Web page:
Pretty soon it was a nightly ritual: I’d come home from work or school, drink 1-2 glasses while fixing dinner, 1-2 during dinner, leaving 1 ½ glass for my husband, put our little girl to bed, and open bottle #2. Occasionally, he worked late, and I’d be feeling resentful about the isolating aspects of motherhood so I’d finish bottle #1 and open bottle #2, and pretended it was the first. I took sleeping pills while drunk. I went to the dark-side more often. I blacked out more often.
Every once and awhile, I’d Google “alcoholic mother” or “high functioning alcoholic.” I paid for a year membership for an online drinking moderation program, and used it for 2 weeks. I barely enjoyed drinking anymore, but looked forward to the relief. I began to drink more in the daytime. I dreamt that my family held an intervention. I had another dream that an ex boyfriend was in recovery and came to make amends.
My marriage had gotten shaky, and we were seeing a couple’s therapist. My alcohol use came up.
“I drink to disappear, to escape,” I said.
“So why do you hate yourself?” the therapist asked.
Rage filled my chest. I wanted to grab a hardcover book off her shelf and hurl it at her face. “I don’t hate myself,” I stammered, defensively. “I just have so many feelings… and this empty hole inside me… I don’t know what else to do.”
I knew exactly what to do, but it took another 6 months to start. Within those months our beloved dog died, my mother was diagnosed with breast cancer and underwent a mastectomy, and a neighbor committed suicide. Each time was a reason to drink. My husband and I kept going to therapy, started practicing sitting meditation, and also Orgasmic Mediation. I joined a parenting support group. I needed all the help I could get, but deep down, I knew none of these tools to would truly help me while I was disappearing into the fuzzy haze of wine 4-6 nights a week.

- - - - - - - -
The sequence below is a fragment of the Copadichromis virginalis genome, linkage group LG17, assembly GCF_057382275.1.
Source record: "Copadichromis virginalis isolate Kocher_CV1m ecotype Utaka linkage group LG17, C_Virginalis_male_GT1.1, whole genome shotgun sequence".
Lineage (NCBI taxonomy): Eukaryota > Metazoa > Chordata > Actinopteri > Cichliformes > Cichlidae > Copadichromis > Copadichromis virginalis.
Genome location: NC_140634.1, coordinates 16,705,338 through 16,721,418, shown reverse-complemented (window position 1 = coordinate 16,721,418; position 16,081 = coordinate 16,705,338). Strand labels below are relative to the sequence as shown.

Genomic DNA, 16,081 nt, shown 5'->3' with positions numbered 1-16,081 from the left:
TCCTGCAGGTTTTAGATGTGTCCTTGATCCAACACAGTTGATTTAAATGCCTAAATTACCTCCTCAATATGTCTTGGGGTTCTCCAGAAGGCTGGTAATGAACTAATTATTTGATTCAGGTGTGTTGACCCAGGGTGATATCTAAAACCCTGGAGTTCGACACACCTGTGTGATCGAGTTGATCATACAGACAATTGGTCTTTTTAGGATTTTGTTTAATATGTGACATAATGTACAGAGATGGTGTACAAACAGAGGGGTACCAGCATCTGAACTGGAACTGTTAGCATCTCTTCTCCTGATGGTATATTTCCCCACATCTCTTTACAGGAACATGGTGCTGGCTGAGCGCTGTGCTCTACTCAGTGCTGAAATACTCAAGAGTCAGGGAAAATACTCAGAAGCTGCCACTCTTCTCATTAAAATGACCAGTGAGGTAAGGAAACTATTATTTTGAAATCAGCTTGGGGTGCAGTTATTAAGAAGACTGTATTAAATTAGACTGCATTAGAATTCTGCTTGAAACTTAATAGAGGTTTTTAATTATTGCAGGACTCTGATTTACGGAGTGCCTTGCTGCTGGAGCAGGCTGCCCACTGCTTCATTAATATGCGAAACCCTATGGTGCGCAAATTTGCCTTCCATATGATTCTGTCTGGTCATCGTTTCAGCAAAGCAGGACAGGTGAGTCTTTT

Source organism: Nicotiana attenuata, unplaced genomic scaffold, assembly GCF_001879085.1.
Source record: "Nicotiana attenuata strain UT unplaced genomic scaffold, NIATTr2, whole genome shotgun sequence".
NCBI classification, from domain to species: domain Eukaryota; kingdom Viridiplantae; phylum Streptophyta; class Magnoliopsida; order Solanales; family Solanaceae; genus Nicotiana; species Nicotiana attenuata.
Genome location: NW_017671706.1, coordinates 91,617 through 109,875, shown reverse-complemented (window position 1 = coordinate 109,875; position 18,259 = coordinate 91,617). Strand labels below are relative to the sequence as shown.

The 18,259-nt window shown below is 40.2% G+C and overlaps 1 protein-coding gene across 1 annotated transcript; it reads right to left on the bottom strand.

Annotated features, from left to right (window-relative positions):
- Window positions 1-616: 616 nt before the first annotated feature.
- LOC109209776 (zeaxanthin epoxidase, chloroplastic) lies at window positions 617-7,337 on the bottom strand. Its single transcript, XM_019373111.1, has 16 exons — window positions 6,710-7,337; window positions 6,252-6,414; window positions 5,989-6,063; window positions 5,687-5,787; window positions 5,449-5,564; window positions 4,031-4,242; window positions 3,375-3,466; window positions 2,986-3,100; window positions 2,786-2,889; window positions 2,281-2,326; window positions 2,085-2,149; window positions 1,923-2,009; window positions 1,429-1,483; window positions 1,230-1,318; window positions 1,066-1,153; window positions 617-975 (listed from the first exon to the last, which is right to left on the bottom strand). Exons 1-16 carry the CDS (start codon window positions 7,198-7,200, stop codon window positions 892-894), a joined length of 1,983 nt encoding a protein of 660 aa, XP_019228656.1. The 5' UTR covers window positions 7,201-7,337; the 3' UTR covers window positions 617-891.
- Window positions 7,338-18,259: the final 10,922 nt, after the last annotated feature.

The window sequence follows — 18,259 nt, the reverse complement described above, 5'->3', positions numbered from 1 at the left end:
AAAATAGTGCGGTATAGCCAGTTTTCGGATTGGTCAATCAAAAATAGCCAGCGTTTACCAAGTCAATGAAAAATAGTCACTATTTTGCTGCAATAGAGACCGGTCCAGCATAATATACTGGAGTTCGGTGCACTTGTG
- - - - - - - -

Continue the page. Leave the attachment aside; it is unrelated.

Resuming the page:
I developed a sense of curiosity about the woman I would be if I did not drink. I joined the booze free brigade online support community. Someone in my area reached out to me personally. It felt like I had no choice but to say yes. Yes, I’ll go to a meeting. Yes, I’d like your number. Yes, I’d like you to be my sponsor. The feeling of no choice was surrender: I didn’t want to be behind the wheel anymore. I didn’t want to control it.
The first few meetings I refused to say alcoholic out loud. “My name is Thea and I want to stop drinking,” and “My name is Thea and I’m not saying it yet.” At my fifth meeting, the speaker suggested the topic of freedom. Through tears I shared; “I am an alcoholic, and admitting that is freedom.”
The past 6 months have been wonderful, painful, and strange. Every time I go to a meeting, I hear at least one person mention the emptiness or void they’ve felt inside. It’s liberating to know that I am not alone. I’m connecting more with other people, and am less afraid of messing up. I’m learning to speak up instead of stuffing my feelings down with drinking and rationalizations.
I still wake up in the morning sometimes and think, “Okay, how bad is it going to be? i.e. How much did I drink last night?” but I am no longer surprised to remember that I don’t drink anymore. Sometimes I wonder if I’m doing it right, working the steps hard enough, or giving enough to support others. I am still in early sobriety and there is a long journey ahead.
I hope that if anything I’ve written today, or years ago in my journals, resonates with you, that you will become curious about the freedom. Perhaps when someone offers you a lifeline, you will say yes. And even when it’s hard, you will say yes to the woman (mother, friend, wife) you’d be if you didn’t drink, and yes to the emotional richness that is available beyond the struggle.
Thank you for reading my story.